What Is Quotative Division?
Quotative division is a division problem in which we divide a given number into groups of a measured quantity, and the goal is to find the number of groups.
Division means breaking a number or a group into equal parts. There are two ways in which we can categorize division—partitive division and quotative division.
In the partitive division, we equally distribute or share a quantity into a number of groups, and our goal is to determine how many objects each (equal) group can receive.
In the quotative approach to division, we know the number of items assigned for each group and we find the number of groups. Let’s dive in and learn more about this type of division.
Quotative Division Definition
Quotative division is a process of splitting a set of items or a number into groups of a measured quantity. In this division, we know the number of objects each group should receive, and we aim to find out how many such (equal) groups we can create.
Let us consider an example to understand the quotative method of division. Suppose you wish to divide 8 goldfish into jars, with 2 fish in each. How many jars will you need?
It’s a quotative division model since the group’s size is known. Here we need to divide 8 into groups of $2, 8 \div 2 = 4$, which gives a result of 4 groups. So, we need 4 jars.
Understanding Quotative Division Using Number Line
Let’s conceptualize the quotative model of division linearly on a number line. To divide 8 objects into groups of 2, we can consider using repeated subtraction to take away groups of 2 until all are removed (or till we reach zero).
What Is the Difference Between Partitive and Quotative Division?
In both division types, we need to divide a number by another whole number. The difference between partitive and quotative division boils down to what the result represents.
|Quotative Division||Partitive Division|
|In the quotative division problem, we know the number of items assigned to each group and we find the number of groups.||In the partitive division problem, we know the total number of groups, and we have to find the number of items in each group.|
|The number of items in each group is known.||Total number of groups is known.|
|We have to find the number of groups.||We have to find the number of items in each group.|
|Example: Dividing 10 in equal groups of 2.||Example: Dividing 10 items equally into 5 groups.|
In the case of the partitive model of division, the result represents the number of shared objects in each group. On the contrary, in the quotative model of division, the answer represents the number of groups within the shared quantity. Although the result will be the same number, conceptualizing how the division takes place for each type is different.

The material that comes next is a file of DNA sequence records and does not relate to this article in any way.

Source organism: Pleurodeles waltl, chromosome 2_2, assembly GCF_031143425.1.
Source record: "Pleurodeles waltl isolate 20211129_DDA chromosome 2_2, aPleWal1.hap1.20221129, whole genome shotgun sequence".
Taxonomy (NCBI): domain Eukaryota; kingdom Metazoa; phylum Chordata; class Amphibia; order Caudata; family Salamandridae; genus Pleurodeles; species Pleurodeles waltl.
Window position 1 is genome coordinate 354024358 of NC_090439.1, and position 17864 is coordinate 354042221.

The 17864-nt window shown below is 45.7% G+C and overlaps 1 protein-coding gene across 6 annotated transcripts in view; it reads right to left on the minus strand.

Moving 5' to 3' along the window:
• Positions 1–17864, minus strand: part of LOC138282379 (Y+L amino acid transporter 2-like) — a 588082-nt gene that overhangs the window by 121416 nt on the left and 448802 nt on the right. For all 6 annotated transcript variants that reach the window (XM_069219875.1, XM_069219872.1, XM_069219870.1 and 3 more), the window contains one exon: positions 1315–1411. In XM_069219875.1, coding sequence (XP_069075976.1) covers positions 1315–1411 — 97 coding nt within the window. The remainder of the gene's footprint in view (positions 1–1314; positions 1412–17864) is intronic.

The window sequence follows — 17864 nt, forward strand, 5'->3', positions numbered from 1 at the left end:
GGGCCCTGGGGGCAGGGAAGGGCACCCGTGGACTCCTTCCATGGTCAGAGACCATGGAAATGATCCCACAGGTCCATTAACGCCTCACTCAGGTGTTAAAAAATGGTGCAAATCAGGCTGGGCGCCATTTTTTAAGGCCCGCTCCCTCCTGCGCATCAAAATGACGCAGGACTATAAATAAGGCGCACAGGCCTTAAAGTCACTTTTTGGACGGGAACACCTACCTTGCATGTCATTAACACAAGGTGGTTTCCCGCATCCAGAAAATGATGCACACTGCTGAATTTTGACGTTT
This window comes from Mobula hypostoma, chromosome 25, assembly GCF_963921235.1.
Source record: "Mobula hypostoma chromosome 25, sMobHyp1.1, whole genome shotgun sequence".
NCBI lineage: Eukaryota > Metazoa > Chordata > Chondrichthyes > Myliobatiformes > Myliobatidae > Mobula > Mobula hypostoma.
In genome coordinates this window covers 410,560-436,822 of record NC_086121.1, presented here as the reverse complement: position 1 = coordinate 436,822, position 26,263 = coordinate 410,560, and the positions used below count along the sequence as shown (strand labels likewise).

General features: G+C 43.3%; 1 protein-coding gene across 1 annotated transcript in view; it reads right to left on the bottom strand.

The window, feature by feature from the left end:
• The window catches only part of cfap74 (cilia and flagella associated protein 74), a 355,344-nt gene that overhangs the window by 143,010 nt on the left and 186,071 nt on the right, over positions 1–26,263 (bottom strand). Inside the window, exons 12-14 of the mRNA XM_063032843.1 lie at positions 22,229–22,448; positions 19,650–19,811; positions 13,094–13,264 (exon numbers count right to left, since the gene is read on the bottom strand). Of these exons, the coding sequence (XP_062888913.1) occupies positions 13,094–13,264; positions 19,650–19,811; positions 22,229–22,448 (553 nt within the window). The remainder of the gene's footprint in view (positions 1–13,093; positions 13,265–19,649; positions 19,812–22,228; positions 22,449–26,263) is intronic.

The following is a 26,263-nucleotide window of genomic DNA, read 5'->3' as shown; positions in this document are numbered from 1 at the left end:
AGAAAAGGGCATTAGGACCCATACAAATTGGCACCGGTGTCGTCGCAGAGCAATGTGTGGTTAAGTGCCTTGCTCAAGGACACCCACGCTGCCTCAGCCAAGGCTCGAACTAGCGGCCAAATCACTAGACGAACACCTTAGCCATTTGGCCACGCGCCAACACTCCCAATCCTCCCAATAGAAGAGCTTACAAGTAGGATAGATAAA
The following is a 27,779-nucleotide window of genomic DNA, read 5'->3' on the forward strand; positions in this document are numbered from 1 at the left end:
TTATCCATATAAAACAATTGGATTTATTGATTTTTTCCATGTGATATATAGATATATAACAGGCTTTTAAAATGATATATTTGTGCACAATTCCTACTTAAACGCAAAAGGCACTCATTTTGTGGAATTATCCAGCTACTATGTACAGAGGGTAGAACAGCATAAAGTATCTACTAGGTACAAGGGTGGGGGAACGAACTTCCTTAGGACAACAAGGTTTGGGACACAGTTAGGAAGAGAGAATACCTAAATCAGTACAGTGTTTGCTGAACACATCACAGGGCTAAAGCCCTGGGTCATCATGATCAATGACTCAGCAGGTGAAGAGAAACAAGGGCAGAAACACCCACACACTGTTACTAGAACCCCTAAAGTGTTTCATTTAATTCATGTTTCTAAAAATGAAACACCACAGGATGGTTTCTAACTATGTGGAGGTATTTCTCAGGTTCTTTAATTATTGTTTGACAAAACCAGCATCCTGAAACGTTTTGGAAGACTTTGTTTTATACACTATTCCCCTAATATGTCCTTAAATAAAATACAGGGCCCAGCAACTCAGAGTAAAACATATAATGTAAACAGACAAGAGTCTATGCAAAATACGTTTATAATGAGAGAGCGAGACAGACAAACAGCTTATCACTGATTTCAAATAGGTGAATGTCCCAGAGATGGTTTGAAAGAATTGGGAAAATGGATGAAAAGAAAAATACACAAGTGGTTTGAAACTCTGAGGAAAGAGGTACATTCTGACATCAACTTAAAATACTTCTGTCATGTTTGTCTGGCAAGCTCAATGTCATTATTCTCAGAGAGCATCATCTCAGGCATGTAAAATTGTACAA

How to Teach Quotative Division
Role-playing: A great way to help kids understand quotative division is through role-playing. If you have a group of students struggling with quotative division, set up a situation where they all work together in a store. Then, tell them they need to pack some orders into boxes of known measure.
Flashcards: Use flashcards by talking about examples of quotative division in everyday life.
Worksheets: Create worksheets that are available online or handmade to help students practice quotative division.
Learning quotative division is easy once you learn all the basics. Let’s solve a few quotative division examples and practice problems.
Solved Examples of Quotative Division
- Divide 10 into groups of 2 on a number line.
- If John has 12 cookies and packs them in boxes of 4 each. What type of division will it be?
To determine whether the division is partitive or quotative, we need to find what we already know and what we need to find.
We know the number of items in each group.
We need to find the total number of groups. To find the total number of groups, we use quotative division.
- If there are twenty students in a class and the teacher has to create groups of 5 to make quiz teams, how many groups will there be?
If there are a total of 20 students in school and the teacher needs to create groups of 5, we should divide 20 by 5.
$20 \div 5 = 4$
This means there will be a total of 4 teams.
Practice Problems on Quotative Division
Quotative Division – Definition with Examples
Eric is selling pizzas for $\$3$ each. Stella has $\$18$, so how many pizzas can she buy with her money?
The price of each pizza is $\$3$. Stella has a total $\$18$. So, she can buy $18 \div 3$, which is equal to 6 pizzas.
A teacher divides her students into groups of 3 each. There are 15 students in her class. How many groups can she make?
We need to divide 15 into groups of 3. We can make $15 \div 3$, which is equal to 5 groups.
Dylan has 50 candies. If he packs them in bags of 6 each. How many candies will he be left unpacked?
On dividing 50 candies by 6, he can pack 48 candies into 8 packs and will be left with $50 \;–\; 48$ or 2 candies.
Frequently Asked Questions on Quotative Division
How is 8 divided into 2 groups different from 8 divided into groups of 2?
In both cases, we are dividing 8 by 2. Even though it results in the same number, we need to understand how the division takes place for each case. When we divide 8 into 2 groups, we pose a situation where we share 8 equally among 2 groups. This is a partitive model of division.
When we divide 8 into groups of 2, it involves repeated measuring out. Since we know the group size, this is quotative division.
What does the remainder represent in the partitive division?
The remainder is the portion of the number that is to be divided (dividend) that cannot be fairly divided by the divisor.
What does the quotient represent in the partitive division?
The quotient is the result obtained by dividing a number by another. In the partitive division, the quotient represents the number of shared objects in each group.